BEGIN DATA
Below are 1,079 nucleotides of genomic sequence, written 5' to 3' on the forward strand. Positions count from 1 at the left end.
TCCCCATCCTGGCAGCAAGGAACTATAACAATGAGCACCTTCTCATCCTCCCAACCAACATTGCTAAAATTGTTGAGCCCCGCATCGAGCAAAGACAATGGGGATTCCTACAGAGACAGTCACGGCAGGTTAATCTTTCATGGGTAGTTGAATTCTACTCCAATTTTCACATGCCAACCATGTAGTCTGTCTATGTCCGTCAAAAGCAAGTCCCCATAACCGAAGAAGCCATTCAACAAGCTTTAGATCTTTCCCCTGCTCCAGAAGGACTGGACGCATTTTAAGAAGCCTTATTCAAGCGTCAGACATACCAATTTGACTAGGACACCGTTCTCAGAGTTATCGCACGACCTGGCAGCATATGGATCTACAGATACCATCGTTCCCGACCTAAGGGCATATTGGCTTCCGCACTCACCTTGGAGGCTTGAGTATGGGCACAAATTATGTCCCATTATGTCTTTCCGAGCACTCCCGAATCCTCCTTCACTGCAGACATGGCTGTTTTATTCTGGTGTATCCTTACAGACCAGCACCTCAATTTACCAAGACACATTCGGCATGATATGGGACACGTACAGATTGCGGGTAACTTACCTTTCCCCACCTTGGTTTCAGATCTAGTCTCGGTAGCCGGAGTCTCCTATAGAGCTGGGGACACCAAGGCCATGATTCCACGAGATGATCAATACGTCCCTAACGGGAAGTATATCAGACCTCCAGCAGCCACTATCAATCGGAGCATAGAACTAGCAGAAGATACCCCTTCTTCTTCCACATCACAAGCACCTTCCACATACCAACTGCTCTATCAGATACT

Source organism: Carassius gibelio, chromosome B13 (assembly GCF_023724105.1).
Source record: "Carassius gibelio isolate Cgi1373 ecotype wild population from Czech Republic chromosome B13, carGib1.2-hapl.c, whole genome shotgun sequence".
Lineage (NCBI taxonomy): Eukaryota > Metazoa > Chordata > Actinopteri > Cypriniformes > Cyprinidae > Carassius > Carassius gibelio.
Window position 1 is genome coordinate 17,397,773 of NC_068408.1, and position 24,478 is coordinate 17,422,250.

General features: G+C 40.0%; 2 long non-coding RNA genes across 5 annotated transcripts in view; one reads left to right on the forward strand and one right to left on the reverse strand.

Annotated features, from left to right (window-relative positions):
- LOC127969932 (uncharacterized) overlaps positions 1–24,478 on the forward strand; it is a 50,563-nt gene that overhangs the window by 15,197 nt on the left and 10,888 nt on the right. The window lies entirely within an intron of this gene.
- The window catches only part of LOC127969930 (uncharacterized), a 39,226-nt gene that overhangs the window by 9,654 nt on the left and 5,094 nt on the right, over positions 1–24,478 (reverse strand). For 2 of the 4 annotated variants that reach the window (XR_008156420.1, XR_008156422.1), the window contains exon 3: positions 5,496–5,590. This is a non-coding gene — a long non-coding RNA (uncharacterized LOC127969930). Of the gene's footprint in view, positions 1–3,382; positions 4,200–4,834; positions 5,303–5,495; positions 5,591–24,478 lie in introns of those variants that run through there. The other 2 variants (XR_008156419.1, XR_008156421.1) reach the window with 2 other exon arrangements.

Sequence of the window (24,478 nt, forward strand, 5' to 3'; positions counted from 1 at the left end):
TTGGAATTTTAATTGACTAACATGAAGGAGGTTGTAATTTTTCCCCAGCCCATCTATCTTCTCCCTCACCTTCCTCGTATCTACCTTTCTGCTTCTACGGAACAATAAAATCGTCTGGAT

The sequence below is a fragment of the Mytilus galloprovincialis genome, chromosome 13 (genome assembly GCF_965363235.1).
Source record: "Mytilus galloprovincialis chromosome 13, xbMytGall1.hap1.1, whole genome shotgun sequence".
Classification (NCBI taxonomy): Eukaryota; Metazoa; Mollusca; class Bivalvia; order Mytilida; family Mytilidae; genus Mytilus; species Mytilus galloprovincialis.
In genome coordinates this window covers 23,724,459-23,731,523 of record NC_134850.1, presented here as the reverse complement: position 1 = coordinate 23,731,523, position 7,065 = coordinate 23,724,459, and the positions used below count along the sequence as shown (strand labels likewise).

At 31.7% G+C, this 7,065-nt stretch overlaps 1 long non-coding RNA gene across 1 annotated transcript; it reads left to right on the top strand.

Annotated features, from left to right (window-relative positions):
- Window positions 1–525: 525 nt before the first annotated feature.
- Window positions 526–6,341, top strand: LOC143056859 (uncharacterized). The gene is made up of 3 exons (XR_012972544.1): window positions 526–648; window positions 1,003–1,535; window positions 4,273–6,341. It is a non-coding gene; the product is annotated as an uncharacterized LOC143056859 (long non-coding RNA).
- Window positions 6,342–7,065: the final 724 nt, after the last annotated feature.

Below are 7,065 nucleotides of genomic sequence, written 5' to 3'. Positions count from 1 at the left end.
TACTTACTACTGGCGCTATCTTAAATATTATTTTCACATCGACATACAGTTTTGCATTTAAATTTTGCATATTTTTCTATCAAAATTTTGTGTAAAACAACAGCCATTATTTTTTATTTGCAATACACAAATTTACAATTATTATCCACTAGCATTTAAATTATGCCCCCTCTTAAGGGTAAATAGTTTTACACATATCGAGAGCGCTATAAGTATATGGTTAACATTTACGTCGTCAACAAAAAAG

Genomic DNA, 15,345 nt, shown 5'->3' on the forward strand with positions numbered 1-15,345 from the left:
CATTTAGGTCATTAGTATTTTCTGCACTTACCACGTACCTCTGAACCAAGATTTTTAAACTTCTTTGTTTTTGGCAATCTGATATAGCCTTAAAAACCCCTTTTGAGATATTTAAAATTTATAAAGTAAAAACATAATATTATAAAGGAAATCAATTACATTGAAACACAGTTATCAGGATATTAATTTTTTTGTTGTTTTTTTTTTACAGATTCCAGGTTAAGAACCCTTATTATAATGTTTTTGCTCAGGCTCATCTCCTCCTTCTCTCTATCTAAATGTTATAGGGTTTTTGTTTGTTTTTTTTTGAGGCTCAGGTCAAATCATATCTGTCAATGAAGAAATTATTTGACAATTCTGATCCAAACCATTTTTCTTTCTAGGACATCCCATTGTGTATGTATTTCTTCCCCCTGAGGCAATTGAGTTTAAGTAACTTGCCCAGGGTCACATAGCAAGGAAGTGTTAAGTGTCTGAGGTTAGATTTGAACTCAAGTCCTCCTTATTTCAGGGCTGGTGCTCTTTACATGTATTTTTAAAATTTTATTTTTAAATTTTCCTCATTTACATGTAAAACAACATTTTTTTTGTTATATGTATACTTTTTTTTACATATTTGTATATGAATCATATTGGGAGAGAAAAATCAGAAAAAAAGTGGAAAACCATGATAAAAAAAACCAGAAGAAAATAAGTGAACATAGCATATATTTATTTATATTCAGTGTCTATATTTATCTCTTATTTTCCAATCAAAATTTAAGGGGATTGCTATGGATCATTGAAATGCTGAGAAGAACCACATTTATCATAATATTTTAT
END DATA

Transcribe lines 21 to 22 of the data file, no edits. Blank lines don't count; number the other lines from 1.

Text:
- Window positions 6,342–7,065: the final 724 nt, after the last annotated feature.

Below are 7,065 nucleotides of genomic sequence, written 5' to 3'. Positions count from 1 at the left end.